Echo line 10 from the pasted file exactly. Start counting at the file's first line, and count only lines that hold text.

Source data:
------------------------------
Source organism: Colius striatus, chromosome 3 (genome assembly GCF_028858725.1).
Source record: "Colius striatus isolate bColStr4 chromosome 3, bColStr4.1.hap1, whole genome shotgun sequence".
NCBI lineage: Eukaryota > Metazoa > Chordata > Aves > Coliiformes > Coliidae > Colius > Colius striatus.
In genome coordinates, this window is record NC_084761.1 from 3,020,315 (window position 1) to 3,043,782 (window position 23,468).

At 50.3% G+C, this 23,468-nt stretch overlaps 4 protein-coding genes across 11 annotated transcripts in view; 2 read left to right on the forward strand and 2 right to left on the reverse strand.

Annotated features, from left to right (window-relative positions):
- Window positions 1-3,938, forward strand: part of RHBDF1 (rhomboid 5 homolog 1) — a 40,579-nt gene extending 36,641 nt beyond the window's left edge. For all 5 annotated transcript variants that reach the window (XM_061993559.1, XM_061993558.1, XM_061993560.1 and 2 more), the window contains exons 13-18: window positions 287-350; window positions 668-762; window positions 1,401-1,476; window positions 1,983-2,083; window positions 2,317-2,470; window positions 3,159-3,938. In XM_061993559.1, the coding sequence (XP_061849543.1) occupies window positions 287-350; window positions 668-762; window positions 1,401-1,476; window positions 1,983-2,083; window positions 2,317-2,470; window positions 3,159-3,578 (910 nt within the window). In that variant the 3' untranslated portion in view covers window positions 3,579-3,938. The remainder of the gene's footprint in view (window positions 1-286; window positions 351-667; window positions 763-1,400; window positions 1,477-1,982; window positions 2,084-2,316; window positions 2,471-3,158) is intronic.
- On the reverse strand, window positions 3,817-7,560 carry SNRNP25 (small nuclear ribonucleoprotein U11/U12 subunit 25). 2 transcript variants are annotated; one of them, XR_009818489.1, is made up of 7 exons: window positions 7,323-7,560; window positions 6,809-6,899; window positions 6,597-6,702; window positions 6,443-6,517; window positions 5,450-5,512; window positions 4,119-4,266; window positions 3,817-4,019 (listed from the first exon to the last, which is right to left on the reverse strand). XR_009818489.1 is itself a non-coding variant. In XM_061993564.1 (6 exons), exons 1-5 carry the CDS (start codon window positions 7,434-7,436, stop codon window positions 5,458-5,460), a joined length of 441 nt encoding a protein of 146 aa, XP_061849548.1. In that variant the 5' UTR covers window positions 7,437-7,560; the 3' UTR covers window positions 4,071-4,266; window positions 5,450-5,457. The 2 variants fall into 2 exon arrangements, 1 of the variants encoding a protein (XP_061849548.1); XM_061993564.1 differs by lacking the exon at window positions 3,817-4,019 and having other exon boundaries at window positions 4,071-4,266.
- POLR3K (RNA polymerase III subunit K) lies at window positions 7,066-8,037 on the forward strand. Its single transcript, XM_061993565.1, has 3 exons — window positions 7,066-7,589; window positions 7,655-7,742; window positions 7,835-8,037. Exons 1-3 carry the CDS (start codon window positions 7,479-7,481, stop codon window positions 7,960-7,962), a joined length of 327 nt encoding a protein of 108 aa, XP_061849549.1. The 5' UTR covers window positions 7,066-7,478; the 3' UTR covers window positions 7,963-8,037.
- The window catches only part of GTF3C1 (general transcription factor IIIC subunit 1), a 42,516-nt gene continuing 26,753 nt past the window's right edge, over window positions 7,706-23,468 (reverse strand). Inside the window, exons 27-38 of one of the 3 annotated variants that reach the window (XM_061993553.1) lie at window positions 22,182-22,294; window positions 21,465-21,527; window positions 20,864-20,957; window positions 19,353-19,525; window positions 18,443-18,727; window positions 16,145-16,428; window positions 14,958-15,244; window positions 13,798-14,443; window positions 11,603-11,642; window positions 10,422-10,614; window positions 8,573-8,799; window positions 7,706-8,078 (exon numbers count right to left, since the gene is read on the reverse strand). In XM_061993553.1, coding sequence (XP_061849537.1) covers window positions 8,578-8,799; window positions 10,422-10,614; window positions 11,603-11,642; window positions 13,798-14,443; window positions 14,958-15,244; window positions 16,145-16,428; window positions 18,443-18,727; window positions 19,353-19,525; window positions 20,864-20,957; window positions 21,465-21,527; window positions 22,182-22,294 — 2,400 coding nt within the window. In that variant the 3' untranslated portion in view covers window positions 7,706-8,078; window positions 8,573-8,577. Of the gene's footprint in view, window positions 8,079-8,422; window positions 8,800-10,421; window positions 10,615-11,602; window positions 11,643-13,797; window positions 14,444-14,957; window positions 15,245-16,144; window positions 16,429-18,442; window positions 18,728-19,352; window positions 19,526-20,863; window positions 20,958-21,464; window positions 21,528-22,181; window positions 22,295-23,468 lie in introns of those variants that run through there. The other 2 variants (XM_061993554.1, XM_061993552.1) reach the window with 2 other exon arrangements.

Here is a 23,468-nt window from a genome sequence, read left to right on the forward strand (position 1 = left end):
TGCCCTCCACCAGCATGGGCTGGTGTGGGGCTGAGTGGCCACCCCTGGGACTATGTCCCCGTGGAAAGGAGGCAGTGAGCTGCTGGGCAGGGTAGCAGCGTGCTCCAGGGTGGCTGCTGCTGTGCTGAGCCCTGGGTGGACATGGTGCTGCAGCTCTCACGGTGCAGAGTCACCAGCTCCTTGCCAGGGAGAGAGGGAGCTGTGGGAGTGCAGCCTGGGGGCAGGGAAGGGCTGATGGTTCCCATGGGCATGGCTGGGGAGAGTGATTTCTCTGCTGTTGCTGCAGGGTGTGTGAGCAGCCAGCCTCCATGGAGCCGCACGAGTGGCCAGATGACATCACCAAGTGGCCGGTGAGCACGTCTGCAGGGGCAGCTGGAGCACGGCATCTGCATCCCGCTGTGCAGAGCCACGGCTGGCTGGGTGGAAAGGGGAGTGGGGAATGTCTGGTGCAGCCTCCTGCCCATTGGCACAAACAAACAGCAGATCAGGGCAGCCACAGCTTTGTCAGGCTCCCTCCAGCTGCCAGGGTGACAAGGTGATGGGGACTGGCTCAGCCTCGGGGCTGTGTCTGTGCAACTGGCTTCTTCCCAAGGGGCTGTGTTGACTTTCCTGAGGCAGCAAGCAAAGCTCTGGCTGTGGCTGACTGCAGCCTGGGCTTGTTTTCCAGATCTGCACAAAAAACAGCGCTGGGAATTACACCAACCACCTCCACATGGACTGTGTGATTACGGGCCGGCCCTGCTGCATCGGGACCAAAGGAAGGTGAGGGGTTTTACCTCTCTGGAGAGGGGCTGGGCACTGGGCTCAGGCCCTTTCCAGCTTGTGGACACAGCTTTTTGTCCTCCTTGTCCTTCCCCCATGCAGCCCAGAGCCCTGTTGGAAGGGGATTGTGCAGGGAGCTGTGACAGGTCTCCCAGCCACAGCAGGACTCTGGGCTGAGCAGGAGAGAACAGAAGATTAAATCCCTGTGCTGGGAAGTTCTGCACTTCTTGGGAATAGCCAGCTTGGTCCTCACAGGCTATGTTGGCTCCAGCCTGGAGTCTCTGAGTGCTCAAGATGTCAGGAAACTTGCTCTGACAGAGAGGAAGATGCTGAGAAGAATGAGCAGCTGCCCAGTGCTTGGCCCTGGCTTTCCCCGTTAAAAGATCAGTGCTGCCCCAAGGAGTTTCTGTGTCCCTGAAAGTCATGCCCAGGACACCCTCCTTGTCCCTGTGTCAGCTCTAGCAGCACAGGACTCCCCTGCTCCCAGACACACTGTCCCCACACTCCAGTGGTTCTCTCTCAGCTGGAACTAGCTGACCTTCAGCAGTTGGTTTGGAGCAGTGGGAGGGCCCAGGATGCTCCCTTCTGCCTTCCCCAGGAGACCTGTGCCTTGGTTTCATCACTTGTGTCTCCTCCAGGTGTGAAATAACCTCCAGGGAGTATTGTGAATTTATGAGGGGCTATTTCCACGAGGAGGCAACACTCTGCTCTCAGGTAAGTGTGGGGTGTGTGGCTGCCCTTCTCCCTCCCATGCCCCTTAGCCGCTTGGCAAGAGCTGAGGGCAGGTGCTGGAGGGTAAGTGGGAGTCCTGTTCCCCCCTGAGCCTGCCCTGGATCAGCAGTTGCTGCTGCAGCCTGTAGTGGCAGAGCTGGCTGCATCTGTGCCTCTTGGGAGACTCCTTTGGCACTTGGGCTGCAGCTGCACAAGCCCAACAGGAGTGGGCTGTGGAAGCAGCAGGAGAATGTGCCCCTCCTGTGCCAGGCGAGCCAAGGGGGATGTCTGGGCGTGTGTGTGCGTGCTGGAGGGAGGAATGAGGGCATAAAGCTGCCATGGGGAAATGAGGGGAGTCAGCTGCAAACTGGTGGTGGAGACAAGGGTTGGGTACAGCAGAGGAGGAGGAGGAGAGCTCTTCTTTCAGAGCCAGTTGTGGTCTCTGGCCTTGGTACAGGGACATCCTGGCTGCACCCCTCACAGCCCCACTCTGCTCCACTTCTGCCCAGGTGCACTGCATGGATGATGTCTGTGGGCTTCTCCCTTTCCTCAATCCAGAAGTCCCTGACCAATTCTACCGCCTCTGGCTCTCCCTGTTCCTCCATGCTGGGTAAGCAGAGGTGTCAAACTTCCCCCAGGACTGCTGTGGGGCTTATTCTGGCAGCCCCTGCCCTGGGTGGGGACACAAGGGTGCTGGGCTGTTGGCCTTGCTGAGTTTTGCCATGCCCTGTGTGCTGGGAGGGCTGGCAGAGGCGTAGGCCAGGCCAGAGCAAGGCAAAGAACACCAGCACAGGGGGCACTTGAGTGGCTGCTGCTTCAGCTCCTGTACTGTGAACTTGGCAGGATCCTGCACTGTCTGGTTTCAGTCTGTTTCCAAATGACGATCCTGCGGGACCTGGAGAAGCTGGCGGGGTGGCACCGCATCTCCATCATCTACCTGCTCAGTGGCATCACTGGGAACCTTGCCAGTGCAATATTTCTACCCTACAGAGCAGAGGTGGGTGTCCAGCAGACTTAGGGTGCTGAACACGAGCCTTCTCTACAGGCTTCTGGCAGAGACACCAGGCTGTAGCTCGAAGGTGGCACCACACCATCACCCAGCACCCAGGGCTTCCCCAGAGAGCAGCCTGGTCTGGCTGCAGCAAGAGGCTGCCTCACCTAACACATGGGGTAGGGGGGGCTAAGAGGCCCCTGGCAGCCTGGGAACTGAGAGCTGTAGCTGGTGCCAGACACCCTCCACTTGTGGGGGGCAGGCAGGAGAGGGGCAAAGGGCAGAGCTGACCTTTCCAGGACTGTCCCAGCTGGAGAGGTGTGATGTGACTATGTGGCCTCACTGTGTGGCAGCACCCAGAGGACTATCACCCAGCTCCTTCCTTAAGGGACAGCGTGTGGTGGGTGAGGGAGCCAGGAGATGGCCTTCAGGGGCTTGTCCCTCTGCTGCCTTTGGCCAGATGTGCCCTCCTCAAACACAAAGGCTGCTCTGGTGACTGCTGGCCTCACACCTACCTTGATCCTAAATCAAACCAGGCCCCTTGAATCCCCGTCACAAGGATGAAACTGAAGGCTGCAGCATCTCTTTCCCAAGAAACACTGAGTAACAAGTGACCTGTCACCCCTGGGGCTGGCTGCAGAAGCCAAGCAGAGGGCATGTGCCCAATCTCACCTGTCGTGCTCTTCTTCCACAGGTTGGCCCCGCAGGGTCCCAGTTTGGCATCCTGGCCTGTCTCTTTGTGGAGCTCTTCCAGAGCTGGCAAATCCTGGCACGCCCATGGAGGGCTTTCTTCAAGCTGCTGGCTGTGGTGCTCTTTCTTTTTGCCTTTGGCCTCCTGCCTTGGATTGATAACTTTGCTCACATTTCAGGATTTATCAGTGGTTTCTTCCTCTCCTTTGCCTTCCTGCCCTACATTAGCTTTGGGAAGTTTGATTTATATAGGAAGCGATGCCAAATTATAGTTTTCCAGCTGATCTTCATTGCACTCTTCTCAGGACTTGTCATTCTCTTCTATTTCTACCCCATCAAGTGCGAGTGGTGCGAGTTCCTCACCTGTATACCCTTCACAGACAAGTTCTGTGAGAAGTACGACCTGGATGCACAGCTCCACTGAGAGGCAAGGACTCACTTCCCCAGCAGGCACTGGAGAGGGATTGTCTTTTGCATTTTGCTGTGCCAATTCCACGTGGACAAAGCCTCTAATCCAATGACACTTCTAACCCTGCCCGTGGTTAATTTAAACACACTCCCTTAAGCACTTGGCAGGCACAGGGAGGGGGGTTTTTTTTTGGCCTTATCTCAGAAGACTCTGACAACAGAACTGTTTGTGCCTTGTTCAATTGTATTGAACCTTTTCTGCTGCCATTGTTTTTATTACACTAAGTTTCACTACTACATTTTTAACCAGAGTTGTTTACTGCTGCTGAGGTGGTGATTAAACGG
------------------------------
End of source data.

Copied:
- The window catches only part of GTF3C1 (general transcription factor IIIC subunit 1), a 42,516-nt gene continuing 26,753 nt past the window's right edge, over window positions 7,706-23,468 (reverse strand). Inside the window, exons 27-38 of one of the 3 annotated variants that reach the window (XM_061993553.1) lie at window positions 22,182-22,294; window positions 21,465-21,527; window positions 20,864-20,957; window positions 19,353-19,525; window positions 18,443-18,727; window positions 16,145-16,428; window positions 14,958-15,244; window positions 13,798-14,443; window positions 11,603-11,642; window positions 10,422-10,614; window positions 8,573-8,799; window positions 7,706-8,078 (exon numbers count right to left, since the gene is read on the reverse strand). In XM_061993553.1, coding sequence (XP_061849537.1) covers window positions 8,578-8,799; window positions 10,422-10,614; window positions 11,603-11,642; window positions 13,798-14,443; window positions 14,958-15,244; window positions 16,145-16,428; window positions 18,443-18,727; window positions 19,353-19,525; window positions 20,864-20,957; window positions 21,465-21,527; window positions 22,182-22,294 — 2,400 coding nt within the window. In that variant the 3' untranslated portion in view covers window positions 7,706-8,078; window positions 8,573-8,577. Of the gene's footprint in view, window positions 8,079-8,422; window positions 8,800-10,421; window positions 10,615-11,602; window positions 11,643-13,797; window positions 14,444-14,957; window positions 15,245-16,144; window positions 16,429-18,442; window positions 18,728-19,352; window positions 19,526-20,863; window positions 20,958-21,464; window positions 21,528-22,181; window positions 22,295-23,468 lie in introns of those variants that run through there. The other 2 variants (XM_061993554.1, XM_061993552.1) reach the window with 2 other exon arrangements.